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#21 rhs856


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Posted 21 January 2013 - 04:22 AM

When I started building models again and found this forum, the first thing I did was go through every page of Tips, Tricks, and Tutorials and bookmarked everything I wanted to try. Then I went through every page of Under Glass and did the same thing. I'm big on soaking up as much info as I can before I start something, and this place is a great source of info (and a great time sink).


Good luck on your quest for knowledge, but make sure you put it to use on a new build, eventually!  :lol: 

#22 wheaton79chris


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Posted 21 January 2013 - 07:36 AM

Already putting a lot to use. Now just wish I could upload pics to share

#23 Tom Geiger

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Posted 22 January 2013 - 07:47 AM

Jacen is right, we all learn from a variety of sources.  Nobody has the weathering market cornered, so to speak.  I learned from some of the best people out there the likes of Bill Borgen, Ken Hamilton, Hollywood Jim, Pat Covert, Mig Jimenez, Mr. Scratchmod, Adam Wildner, Chuck Doan, Marc Reusser . . . the list would extend for a couple of pages.


In order to come up with good ideas, you have to study other peoples' work, soak it in.  And yes, there's also a level of copying and mimicking . . . Shakespeare said it best:  NOTHING NEW UNDER THE SUN.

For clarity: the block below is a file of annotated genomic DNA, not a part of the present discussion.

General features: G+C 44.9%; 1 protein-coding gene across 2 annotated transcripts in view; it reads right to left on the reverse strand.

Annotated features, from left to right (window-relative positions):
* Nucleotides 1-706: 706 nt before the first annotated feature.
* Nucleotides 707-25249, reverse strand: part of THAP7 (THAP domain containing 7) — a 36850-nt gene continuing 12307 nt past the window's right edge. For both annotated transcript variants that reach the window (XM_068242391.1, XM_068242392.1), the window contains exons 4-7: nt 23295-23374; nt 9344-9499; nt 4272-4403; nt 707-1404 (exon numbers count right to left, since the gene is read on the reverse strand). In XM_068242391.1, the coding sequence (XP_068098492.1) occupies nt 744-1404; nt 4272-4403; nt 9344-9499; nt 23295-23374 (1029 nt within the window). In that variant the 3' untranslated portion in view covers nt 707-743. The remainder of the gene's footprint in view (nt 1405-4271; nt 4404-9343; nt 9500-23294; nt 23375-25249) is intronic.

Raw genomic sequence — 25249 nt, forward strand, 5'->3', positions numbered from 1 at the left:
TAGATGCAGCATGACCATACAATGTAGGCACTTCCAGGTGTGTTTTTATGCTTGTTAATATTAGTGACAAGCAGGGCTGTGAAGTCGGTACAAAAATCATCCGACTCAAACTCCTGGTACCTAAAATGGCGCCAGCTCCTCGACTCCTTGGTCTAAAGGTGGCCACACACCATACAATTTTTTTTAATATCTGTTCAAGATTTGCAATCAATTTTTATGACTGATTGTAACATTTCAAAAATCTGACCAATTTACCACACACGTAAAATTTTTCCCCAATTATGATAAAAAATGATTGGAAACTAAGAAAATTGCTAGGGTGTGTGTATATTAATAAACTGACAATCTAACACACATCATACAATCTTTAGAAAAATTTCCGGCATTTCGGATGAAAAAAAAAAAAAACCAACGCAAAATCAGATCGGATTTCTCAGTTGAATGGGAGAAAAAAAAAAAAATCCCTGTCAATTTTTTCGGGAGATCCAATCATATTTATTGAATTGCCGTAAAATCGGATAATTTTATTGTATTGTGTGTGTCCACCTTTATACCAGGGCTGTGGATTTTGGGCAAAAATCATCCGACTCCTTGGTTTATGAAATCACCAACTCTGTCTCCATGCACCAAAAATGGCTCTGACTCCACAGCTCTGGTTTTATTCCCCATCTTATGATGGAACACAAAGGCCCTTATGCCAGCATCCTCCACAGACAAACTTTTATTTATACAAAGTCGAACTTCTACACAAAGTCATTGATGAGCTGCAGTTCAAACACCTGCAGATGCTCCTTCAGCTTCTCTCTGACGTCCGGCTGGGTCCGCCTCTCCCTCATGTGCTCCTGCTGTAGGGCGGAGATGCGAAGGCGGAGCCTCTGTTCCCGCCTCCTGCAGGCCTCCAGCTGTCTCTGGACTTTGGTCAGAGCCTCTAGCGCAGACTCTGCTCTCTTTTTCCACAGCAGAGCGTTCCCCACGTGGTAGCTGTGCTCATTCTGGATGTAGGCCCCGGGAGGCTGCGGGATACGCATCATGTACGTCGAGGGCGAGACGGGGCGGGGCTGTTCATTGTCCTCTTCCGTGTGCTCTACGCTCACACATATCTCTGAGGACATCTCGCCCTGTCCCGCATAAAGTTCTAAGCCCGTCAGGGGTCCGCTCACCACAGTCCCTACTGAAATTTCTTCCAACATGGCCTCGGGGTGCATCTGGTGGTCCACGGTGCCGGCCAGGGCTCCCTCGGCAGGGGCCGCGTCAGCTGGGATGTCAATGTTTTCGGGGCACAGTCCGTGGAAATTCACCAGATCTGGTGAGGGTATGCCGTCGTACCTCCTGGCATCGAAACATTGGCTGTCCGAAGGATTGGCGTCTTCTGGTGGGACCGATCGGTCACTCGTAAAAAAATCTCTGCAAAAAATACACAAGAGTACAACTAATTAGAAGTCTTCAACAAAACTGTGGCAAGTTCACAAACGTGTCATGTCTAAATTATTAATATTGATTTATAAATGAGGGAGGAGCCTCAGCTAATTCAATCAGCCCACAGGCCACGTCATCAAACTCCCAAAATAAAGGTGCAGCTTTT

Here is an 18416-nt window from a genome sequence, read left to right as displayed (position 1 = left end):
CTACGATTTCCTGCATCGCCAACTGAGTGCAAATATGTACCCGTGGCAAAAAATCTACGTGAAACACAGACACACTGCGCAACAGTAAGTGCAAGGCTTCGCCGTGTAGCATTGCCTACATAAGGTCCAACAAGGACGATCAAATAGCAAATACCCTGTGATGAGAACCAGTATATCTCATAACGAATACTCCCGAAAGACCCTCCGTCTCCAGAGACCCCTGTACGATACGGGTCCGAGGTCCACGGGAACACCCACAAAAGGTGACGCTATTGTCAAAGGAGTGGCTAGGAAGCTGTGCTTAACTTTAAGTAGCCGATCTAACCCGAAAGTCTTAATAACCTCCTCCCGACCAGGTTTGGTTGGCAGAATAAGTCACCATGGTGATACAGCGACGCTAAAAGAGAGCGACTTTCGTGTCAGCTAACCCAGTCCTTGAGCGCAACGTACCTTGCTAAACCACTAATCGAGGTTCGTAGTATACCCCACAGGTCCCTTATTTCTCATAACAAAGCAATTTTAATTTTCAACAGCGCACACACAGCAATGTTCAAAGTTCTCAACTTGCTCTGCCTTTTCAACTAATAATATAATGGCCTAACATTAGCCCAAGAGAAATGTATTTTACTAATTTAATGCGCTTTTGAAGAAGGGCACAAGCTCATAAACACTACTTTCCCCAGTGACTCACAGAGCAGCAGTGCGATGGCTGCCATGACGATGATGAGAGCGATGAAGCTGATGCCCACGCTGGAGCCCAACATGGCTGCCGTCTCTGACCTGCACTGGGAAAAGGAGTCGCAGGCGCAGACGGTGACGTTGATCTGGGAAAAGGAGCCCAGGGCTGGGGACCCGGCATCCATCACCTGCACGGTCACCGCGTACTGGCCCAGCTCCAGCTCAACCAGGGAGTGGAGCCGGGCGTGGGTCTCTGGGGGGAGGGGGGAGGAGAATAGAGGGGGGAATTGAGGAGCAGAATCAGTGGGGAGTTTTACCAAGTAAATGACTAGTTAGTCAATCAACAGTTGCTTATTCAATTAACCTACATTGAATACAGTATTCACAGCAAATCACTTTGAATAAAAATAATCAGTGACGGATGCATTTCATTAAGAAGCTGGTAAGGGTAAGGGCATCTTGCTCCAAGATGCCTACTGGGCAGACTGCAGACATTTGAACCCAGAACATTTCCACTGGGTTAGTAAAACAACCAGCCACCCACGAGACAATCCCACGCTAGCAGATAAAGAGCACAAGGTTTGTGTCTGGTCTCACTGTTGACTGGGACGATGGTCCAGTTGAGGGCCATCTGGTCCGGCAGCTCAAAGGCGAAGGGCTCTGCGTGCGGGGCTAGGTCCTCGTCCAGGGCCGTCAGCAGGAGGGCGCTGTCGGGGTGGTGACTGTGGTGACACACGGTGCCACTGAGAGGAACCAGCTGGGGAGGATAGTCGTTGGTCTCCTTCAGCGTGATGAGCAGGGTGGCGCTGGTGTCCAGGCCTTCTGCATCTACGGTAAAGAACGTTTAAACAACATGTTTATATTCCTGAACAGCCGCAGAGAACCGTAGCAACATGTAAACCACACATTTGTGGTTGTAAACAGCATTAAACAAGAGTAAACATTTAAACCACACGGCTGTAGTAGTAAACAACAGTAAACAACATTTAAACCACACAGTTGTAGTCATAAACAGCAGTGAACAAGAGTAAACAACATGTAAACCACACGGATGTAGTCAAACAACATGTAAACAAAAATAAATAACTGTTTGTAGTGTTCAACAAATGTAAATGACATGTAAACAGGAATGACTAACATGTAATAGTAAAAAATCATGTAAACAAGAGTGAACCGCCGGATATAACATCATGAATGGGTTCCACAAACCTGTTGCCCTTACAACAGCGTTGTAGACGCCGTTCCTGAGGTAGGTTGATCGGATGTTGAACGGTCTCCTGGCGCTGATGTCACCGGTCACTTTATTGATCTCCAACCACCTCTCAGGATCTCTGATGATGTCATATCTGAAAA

Back when I was a kid, my models were the typical kid built ones.. Testors paints over bare plastic, silver brush painted trim, too low a grit sanding and no parts prep.  Then I got interested again in my 20s and got the same bad results. Why? Because I was going it myself and hadn't figured out much in the way of technique.


Then in my 30s I got interested again and found my club. Instantly guys showed me the errors of my ways and taught me proper techniques. It wasn't rocket science, but I just hadn't thought of it on my own.  The next model I did was light years better than my previous attempts! 


My own weathering inspiration came from Joe Cavorley, who I was lucky enough to have him take me under his wing and teach me weathering, scratch building and tons of other ideas.  And then over time, I've bettered some techniques, and just made others more comfortable to do for myself.  


As such, just as those helped me, I always reach out and help anyone who asks. That's what keeps this hobby alive!